August 28, 2014

Subscriber Login

Voters to decide on income tax increase PDF Print E-mail
Tuesday, August 06, 2013 1:21 AM


Herald Editor

This e-mail address is being protected from spambots. You need JavaScript enabled to view it.


DELPHOS — Delphos City voters will decide on a 1/4-percent income tax increase on the Nov. 5 General Election Ballot.

Council passed on third reading the ordinance and resolution necessary to place the income tax increase on the ballot at Monday’s meeting with Councilman Jim Knebel the lone “no” vote.

If passed, the increase will generate approximately $400,000 to help minimize a more than $860,000 loss in the Water and Sewer funds that will be left by the closure of Reser’s Fine Foods in September.

The city also lost $400,000 in utility fees when Chef Solutions filed bankruptcy in 2013 and $60,000 in income revenue when I&K Distributions was sold to Lipari Food. The city has also seen reductions in Local Governments Funds from the state. The city received $240,000 in LGF in 2008 and in 2013, received $79,000. The elimination of the Inheritance Tax cost the city $70,000 in funds.

Fourth Street resident Tim Honigford addressed council for the second time, armed with questions.

“If we make cuts of people in the fire and police department, what will that do to the overtime in those departments?” Honigford opened.

Auditor Tom Jettinghoff had overtime hours for every department dating back to 2005 at the July 30 special meeting. In 2012, fire, police, water and wastewater were the top four in overtime. While the fire department had the second least amount in total paid in wages of the four at $471,010, overtime was nearly 20 percent of those wages at $93,570. The police department’s overtime was almost 10 percent of its total wages of $831,435 and water and sewer were 7 percent and 4 percent, respectively, of total wages of $364,005 and $415,781.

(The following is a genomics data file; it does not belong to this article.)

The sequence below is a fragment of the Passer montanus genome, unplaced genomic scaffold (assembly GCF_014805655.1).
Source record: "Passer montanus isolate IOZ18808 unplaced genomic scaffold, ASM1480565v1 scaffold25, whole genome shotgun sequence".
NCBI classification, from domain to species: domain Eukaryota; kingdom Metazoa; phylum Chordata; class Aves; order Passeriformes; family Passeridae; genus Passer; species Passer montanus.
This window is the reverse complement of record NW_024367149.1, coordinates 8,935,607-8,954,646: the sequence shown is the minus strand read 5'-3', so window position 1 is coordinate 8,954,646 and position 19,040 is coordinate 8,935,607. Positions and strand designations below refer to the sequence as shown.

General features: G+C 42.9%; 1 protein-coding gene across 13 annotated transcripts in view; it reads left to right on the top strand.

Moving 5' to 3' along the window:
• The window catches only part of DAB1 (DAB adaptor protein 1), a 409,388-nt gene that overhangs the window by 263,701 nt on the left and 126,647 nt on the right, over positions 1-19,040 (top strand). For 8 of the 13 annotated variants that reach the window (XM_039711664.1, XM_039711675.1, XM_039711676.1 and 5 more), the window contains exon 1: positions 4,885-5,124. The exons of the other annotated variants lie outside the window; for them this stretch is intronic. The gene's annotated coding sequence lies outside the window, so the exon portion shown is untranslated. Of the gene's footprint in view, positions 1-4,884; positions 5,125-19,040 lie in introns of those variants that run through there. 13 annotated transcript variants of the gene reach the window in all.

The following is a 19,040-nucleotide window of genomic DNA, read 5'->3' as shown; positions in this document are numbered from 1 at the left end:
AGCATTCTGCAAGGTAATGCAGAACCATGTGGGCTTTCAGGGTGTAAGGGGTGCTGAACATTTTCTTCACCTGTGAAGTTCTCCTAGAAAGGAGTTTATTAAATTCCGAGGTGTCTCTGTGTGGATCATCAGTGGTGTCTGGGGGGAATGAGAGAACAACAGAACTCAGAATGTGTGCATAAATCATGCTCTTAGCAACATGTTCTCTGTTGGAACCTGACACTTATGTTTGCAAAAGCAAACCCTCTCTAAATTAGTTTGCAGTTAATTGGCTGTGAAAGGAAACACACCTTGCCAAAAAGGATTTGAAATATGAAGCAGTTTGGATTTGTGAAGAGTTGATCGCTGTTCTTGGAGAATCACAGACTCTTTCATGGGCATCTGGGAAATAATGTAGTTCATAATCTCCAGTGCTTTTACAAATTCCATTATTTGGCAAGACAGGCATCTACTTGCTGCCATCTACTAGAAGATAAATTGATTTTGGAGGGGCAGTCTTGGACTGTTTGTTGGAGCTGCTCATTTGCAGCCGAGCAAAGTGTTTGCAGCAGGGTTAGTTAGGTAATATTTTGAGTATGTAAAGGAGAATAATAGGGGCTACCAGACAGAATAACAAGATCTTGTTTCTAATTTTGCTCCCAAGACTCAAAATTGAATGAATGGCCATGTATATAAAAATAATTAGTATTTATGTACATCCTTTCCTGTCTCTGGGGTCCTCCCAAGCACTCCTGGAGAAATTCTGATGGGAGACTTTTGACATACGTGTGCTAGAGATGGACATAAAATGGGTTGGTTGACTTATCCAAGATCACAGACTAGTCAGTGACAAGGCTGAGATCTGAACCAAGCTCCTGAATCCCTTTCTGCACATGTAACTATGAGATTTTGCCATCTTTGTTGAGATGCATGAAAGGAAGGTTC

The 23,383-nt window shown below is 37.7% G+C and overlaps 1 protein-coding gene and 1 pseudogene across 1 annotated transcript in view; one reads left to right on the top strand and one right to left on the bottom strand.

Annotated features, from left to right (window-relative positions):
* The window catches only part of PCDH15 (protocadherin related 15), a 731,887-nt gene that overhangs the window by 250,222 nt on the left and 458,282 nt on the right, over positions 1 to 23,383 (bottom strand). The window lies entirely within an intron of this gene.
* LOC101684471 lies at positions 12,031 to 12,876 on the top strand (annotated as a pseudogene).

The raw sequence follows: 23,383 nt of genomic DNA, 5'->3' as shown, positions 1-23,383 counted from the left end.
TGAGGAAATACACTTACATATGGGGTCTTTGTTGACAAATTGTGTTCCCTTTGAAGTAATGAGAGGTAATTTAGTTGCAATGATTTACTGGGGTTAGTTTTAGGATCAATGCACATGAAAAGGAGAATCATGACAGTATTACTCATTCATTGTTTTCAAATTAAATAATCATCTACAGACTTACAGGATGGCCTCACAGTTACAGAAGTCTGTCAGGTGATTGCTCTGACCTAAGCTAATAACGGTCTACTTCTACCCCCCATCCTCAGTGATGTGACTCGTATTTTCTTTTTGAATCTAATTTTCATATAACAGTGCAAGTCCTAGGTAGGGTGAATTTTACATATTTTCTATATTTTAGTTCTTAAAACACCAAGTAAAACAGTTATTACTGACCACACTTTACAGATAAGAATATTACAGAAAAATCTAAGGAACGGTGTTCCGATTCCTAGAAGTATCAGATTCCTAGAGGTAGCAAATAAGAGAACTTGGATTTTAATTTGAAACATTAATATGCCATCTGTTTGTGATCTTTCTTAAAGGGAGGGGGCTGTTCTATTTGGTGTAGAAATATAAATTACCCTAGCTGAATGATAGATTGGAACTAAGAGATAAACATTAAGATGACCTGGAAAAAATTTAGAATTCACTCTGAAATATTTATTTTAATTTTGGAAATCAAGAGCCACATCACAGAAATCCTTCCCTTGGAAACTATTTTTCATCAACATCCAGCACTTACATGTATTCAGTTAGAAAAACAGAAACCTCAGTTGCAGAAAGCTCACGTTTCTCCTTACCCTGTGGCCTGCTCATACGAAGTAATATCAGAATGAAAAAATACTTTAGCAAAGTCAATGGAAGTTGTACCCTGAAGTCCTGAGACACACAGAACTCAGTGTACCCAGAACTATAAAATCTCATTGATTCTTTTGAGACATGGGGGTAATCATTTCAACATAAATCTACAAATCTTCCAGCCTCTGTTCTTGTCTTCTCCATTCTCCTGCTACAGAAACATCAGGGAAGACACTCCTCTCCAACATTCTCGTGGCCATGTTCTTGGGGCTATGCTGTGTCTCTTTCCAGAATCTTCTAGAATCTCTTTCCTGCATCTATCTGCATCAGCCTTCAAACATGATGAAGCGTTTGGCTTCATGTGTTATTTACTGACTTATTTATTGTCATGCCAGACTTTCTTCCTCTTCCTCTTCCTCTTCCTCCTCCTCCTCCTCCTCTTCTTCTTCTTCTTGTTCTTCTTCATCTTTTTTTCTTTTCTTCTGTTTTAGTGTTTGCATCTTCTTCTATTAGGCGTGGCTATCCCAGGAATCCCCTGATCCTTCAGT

The 2011 figures were similar with the fire department overtime at 16 percent of total wages; the police department, nearly 13 percent; the water department, 7 percent; and the sewer, 3 percent.

Safety Service Director Greg Berquist fielded the question.

“Actually, it will reduce the overtime because it is built in contractually with the unions,” he said. “So if we reduce bodies, we reduce overtime.”

Honigford also wanted to know what would happen if the city went to an all-volunteer fire department.

“Can we do that?” Honigford asked. “What would happen to our homeowner’s insurance if we did?”

“We have considered it,” Berquist began. “We have to find out all the ramifications.”

Fire Chief Dave McNeal, who was in attendance with many other city employees, said the city currently has an ISO rating of five inside the city and nine outside the city. The ISO rating is on a scale of 1-10, with one being the best. The ISO rating is used by insurance companies to determine rates for fire loss coverage.

Honigford also asked if the bonds for the debt for the utilities’ construction was secured, which Berquist replied they were not.

“Those are state bonds and they are not secured, so if we default, the state will be out the money and we will be in trouble,” he added.